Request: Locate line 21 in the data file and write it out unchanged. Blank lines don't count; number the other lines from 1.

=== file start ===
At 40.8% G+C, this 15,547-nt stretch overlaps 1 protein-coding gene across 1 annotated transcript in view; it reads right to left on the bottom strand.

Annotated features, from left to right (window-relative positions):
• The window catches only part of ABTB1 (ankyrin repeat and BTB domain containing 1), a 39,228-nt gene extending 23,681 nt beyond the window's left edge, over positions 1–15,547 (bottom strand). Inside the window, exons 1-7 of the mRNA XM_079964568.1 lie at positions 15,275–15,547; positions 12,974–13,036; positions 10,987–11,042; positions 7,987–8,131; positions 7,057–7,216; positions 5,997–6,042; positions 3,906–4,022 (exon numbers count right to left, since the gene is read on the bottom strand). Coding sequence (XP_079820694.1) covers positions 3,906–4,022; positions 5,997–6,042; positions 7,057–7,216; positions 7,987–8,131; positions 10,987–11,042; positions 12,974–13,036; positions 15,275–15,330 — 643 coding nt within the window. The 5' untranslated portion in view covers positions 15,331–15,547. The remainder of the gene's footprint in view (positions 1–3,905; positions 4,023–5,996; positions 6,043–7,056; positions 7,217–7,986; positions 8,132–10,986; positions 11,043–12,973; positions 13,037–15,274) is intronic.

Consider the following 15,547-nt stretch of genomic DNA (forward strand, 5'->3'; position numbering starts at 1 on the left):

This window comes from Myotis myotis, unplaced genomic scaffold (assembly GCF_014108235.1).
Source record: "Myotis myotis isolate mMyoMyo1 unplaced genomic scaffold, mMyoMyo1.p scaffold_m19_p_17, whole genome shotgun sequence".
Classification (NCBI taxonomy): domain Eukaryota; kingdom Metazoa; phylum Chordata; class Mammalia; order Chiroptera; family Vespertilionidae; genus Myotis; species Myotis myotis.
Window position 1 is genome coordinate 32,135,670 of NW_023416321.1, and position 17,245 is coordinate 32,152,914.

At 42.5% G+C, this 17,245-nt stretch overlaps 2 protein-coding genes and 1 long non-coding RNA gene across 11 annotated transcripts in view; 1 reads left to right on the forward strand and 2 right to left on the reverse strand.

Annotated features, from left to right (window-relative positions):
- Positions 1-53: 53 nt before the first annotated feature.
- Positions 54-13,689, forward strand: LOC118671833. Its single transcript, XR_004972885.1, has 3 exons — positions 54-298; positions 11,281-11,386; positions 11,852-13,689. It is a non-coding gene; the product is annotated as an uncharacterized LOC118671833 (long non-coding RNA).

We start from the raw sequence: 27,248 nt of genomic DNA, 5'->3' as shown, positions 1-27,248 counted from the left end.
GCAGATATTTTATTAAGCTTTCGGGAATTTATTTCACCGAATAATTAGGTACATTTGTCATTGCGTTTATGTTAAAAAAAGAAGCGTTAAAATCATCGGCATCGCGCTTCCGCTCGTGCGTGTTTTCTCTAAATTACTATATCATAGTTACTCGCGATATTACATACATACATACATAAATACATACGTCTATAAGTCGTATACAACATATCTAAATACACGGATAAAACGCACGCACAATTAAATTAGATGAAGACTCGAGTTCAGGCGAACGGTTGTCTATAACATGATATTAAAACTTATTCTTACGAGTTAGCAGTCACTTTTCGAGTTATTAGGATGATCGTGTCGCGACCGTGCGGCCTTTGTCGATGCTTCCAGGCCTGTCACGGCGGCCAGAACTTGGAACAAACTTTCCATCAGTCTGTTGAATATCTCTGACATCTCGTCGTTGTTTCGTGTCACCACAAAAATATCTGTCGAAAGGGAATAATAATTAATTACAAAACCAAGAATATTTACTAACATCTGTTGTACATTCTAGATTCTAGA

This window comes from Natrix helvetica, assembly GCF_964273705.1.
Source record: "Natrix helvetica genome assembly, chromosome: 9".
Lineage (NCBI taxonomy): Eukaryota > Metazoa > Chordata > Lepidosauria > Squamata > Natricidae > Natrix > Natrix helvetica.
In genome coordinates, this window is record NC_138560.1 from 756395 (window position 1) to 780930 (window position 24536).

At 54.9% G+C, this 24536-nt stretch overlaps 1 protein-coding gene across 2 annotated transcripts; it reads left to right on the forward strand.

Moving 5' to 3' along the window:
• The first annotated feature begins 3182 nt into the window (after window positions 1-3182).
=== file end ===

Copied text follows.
• The first annotated feature begins 3182 nt into the window (after window positions 1-3182).